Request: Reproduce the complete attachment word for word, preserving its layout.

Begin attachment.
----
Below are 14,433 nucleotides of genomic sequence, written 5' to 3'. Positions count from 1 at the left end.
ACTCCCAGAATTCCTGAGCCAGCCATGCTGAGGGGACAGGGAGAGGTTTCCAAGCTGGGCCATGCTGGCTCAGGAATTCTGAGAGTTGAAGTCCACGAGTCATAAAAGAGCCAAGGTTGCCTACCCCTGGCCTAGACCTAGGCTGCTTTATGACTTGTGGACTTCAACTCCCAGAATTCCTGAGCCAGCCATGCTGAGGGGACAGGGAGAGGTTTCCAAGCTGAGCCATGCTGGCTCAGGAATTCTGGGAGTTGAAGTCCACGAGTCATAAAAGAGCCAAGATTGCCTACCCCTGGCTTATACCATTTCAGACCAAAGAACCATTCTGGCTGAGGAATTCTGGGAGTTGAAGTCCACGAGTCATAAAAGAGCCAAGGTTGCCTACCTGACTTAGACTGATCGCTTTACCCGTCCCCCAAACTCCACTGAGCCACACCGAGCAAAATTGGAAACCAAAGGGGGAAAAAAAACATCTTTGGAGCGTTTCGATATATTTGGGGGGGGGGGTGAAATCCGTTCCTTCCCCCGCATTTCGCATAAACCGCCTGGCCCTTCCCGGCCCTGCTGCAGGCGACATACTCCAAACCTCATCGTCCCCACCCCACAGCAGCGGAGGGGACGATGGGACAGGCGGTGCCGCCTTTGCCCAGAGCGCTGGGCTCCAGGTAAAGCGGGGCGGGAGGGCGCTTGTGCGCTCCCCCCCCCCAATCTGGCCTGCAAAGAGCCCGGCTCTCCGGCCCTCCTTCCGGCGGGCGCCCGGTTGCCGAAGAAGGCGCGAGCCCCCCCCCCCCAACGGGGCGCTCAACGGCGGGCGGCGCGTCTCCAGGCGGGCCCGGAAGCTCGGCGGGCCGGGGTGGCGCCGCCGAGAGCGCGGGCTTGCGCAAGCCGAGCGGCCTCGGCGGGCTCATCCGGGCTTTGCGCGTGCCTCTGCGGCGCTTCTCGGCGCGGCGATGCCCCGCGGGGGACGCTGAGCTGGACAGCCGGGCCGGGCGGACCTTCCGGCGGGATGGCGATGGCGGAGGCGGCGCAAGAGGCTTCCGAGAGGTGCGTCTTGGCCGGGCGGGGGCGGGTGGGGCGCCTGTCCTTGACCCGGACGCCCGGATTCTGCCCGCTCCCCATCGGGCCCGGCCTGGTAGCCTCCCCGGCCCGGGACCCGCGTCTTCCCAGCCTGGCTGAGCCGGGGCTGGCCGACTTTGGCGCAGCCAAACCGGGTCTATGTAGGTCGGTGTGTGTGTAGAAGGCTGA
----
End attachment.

Below are 14,433 nucleotides of genomic sequence, written 5' to 3'. Positions count from 1 at the left end.
ACTCCCAGAATTCCTGAGCCAGCCATGCTGAGGGGACAGGGAGAGGTTTCCAAGCTGGGCCATGCTGGCTCAGGAATTCTGAGAGTTGAAGTCCACGAGTCATAAAAGAGCCAAGGTTGCCTACCCCTGGCCTAGACCTAGGCTGCTTTATGACTTGTGGACTTCAACTCCCAGAATTCCTGAGCCAGCCATGCTGAGGGGACAGGGAGAGGTTTCCAAGCTGAGCCATGCTGGCTCAGGAATTCTGGGAGTTGAAGTCCACGAGTCATAAAAGAGCCAAGATTGCCTACCCCTGGCTTATACCATTTCAGACCAAAGAACCATTCTGGCTGAGGAATTCTGGGAGTTGAAGTCCACGAGTCATAAAAGAGCCAAGGTTGCCTACCTGACTTAGACTGATCGCTTTACCCGTCCCCCAAACTCCACTGAGCCACACCGAGCAAAATTGGAAACCAAAGGGGGAAAAAAAACATCTTTGGAGCGTTTCGATATATTTGGGGGGGGGGGTGAAATCCGTTCCTTCCCCCGCATTTCGCATAAACCGCCTGGCCCTTCCCGGCCCTGCTGCAGGCGACATACTCCAAACCTCATCGTCCCCACCCCACAGCAGCGGAGGGGACGATGGGACAGGCGGTGCCGCCTTTGCCCAGAGCGCTGGGCTCCAGGTAAAGCGGGGCGGGAGGGCGCTTGTGCGCTCCCCCCCCCCAATCTGGCCTGCAAAGAGCCCGGCTCTCCGGCCCTCCTTCCGGCGGGCGCCCGGTTGCCGAAGAAGGCGCGAGCCCCCCCCCCCCAACGGGGCGCTCAACGGCGGGCGGCGCGTCTCCAGGCGGGCCCGGAAGCTCGGCGGGCCGGGGTGGCGCCGCCGAGAGCGCGGGCTTGCGCAAGCCGAGCGGCCTCGGCGGGCTCATCCGGGCTTTGCGCGTGCCTCTGCGGCGCTTCTCGGCGCGGCGATGCCCCGCGGGGGACGCTGAGCTGGACAGCCGGGCCGGGCGGACCTTCCGGCGGGATGGCGATGGCGGAGGCGGCGCAAGAGGCTTCCGAGAGGTGCGTCTTGGCCGGGCGGGGGCGGGTGGGGCGCCTGTCCTTGACCCGGACGCCCGGATTCTGCCCGCTCCCCATCGGGCCCGGCCTGGTAGCCTCCCCGGCCCGGGACCCGCGTCTTCCCAGCCTGGCTGAGCCGGGGCTGGCCGACTTTGGCGCAGCCAAACCGGGTCTATGTAGGTCGGTGTGTGTGTAGAAGGCTGA